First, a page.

What can personality and strength assessments do for your organization?
Have you ever taken one of those tests that promises to reveal something about you? Why are they so irresistible? Maybe it’s because they’re the flipside of the academic and professional tests we’ve been subjected to all our lives. Instead of pointing out your mistakes, they reveal your virtues.
Don Clifton, an American psychologist, once asked himself, “Instead of asking what’s wrong with you, what would happen if we studied what was right with you?” And a powerful assessment was born.
Many organizations use assessments to help their employees understand the strengths they bring to their team and the company as a whole. Here are a few:
- The Birkman Method
- Disc Assessment
- The Enneagram
- Hexaco Personality Inventory
- The Holtzman Inkblot Technique
- Myer-Briggs Type Indicator (MBTI)
- Process Communication Model
- The Revised Neo Personality Inventory (Neo Pi-R)
- The Winslow Personality Profile.
Working with corporate clients, I have used and taken several of these assessments, including the one sparked by Don Clifton’s epiphany: CliftonStrengths. Clifton founded Selection Research, Inc. which later acquired Gallup, where he became the chairman.
He observed, “Whenever you give people choices, you’ll hear some people say, ‘I want to do that’ and others might say, ‘Oh, I could never do that.’” The idea behind his strengths model is that we are all different and that’s a good thing.
CliftonStrengths is made up of 34 themes placed in four domains. What they’re really measuring is your talents. These talents make up your natural self. The talents become strengths when you invest some time in them.
You may say, “I know what my strengths are.” Good. But it’s also good to have some science behind that.
Gallup has studied human nature and behavior for more than 80 years. They’ve learned the key to personal development is to fully understand how to apply your greatest strengths in your everyday life. Gallup researchers have discovered that:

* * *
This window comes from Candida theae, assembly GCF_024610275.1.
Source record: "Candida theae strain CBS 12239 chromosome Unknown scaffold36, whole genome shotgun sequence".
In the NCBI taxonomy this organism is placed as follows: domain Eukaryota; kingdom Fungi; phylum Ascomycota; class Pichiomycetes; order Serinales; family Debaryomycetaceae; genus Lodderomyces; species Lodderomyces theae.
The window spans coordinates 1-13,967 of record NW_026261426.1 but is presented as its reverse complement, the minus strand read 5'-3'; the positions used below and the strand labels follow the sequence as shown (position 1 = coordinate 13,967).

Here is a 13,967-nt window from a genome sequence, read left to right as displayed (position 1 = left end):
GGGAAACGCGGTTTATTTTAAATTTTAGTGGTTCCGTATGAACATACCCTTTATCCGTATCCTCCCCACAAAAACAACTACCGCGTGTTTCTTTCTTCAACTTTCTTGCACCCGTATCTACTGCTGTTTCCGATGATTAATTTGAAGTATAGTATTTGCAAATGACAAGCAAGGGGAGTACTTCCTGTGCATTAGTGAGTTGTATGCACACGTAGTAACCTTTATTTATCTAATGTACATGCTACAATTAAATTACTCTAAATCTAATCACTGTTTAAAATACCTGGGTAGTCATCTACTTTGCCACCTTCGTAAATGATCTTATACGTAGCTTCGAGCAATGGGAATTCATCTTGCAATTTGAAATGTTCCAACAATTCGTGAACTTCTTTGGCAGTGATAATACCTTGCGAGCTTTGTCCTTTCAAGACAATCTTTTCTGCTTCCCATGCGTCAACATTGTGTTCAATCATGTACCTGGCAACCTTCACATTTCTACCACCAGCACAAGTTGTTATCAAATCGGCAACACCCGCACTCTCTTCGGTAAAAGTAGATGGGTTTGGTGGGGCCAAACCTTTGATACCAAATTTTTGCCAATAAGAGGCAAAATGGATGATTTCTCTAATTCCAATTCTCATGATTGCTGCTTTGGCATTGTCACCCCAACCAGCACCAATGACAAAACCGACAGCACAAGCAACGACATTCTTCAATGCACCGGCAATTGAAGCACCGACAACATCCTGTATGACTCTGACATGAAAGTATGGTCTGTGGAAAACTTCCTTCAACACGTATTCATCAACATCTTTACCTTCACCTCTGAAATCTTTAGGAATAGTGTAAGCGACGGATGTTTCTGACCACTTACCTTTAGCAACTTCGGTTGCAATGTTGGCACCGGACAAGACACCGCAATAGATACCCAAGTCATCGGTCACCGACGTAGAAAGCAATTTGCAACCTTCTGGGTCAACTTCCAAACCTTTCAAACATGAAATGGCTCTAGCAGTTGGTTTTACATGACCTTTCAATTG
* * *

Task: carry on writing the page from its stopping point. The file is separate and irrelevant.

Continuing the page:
- People who focus on using their strengths are three times as likely to report having an excellent quality of life.
- People who focus on using their strengths are six times as likely to be more engaged in their jobs. [Rath, T. (2007). StrengthsFinder 2.0. New York: Gallup Press.]
People operating in their wheelhouse are happier, more engaged, and more productive. When they know their strengths and talents, and they’re allowed to use them, people:
- Look forward to going to work.
- Have more positive than negative interactions with coworkers, family, and friends.
- Have better interactions with customers.
- Share more positive feedback on their company. (e.g., They tell their friends they work for a great company.)
- Achieve more every day.
- And have more positive, creative, and innovative moments.
Beyond the world of work, there are compelling reasons for us to understand, appreciate, and intentionally use our strengths. Gallup’s research shows that a strengths-based approach improves a person’s confidence, direction, hope, and kindness toward others.
It’s important to recognize that CliftonStrengths, like some of the other assessments, is a development tool. Understanding your strengths is only the beginning. Use your findings to determine how to use your strengths to grow – in your job, career or even in your relationships.
Understanding strengths makes for better teams.
If you can, construct a team with complementary strengths. But, regardless of team composition, knowing each member’s strengths can help. For example, if your project needs brainstorming and innovation, pull in teammates who score high on “ideation.” If your project requires a lot of data review and interpretation, bring in those who are more “analytical.” Clifton suggested that individuals don’t have to be well-rounded, but teams do. So put your energy into creating a well-rounded TEAM.
Also, consider including the entire organization in a strengths assessment. This is not just a tool for the executive team. Arguably, ALL employees need to know who they are; teammates and leaders need to know how each employee can best contribute.
One of the most powerful outcomes of a strengths assessment is engagement.
Knowing and working to strengths makes people feel more valued and connected to the group. Engagement is a proxy to productivity. It’s a proxy for less absenteeism. It’s a proxy for satisfaction. As a result, you, your team, and your company are more aligned and powerful.
Have you used CliftonStrengths or any of the other assessments? What have you learned as a result? Have they helped you or your organization? If so, how? Email us at email@example.com to share your story.